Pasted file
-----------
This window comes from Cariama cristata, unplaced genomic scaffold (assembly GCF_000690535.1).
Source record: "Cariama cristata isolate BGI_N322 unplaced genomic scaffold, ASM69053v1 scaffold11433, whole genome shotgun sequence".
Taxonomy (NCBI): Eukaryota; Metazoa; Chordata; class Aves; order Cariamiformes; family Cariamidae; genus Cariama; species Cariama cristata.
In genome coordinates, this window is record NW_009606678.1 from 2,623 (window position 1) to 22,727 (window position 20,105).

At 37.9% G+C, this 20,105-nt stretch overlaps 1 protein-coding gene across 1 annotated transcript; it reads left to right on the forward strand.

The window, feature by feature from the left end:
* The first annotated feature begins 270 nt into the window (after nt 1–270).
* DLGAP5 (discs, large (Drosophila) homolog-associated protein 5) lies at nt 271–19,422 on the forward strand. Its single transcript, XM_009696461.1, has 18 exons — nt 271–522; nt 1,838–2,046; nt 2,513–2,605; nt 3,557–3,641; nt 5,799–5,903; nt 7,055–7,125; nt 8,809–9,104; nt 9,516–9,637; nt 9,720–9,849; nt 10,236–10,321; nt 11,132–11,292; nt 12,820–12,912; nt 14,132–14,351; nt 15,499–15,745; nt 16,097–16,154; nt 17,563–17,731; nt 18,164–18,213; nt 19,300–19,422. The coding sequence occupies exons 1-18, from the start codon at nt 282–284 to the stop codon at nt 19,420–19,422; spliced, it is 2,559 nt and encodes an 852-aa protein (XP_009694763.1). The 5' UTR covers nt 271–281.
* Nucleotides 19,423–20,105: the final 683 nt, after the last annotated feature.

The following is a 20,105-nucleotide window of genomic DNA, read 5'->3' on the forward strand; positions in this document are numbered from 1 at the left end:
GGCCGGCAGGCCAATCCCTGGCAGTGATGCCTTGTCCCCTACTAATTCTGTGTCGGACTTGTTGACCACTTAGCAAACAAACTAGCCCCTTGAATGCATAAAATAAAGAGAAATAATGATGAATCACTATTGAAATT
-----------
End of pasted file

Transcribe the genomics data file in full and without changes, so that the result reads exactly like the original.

This window comes from Cariama cristata, unplaced genomic scaffold (assembly GCF_000690535.1).
Source record: "Cariama cristata isolate BGI_N322 unplaced genomic scaffold, ASM69053v1 scaffold11433, whole genome shotgun sequence".
Taxonomy (NCBI): Eukaryota; Metazoa; Chordata; class Aves; order Cariamiformes; family Cariamidae; genus Cariama; species Cariama cristata.
In genome coordinates, this window is record NW_009606678.1 from 2,623 (window position 1) to 22,727 (window position 20,105).

At 37.9% G+C, this 20,105-nt stretch overlaps 1 protein-coding gene across 1 annotated transcript; it reads left to right on the forward strand.

The window, feature by feature from the left end:
* The first annotated feature begins 270 nt into the window (after nt 1–270).
* DLGAP5 (discs, large (Drosophila) homolog-associated protein 5) lies at nt 271–19,422 on the forward strand. Its single transcript, XM_009696461.1, has 18 exons — nt 271–522; nt 1,838–2,046; nt 2,513–2,605; nt 3,557–3,641; nt 5,799–5,903; nt 7,055–7,125; nt 8,809–9,104; nt 9,516–9,637; nt 9,720–9,849; nt 10,236–10,321; nt 11,132–11,292; nt 12,820–12,912; nt 14,132–14,351; nt 15,499–15,745; nt 16,097–16,154; nt 17,563–17,731; nt 18,164–18,213; nt 19,300–19,422. The coding sequence occupies exons 1-18, from the start codon at nt 282–284 to the stop codon at nt 19,420–19,422; spliced, it is 2,559 nt and encodes an 852-aa protein (XP_009694763.1). The 5' UTR covers nt 271–281.
* Nucleotides 19,423–20,105: the final 683 nt, after the last annotated feature.

The following is a 20,105-nucleotide window of genomic DNA, read 5'->3' on the forward strand; positions in this document are numbered from 1 at the left end:
GGCCGGCAGGCCAATCCCTGGCAGTGATGCCTTGTCCCCTACTAATTCTGTGTCGGACTTGTTGACCACTTAGCAAACAAACTAGCCCCTTGAATGCATAAAATAAAGAGAAATAATGATGAATCACTATTGAAATT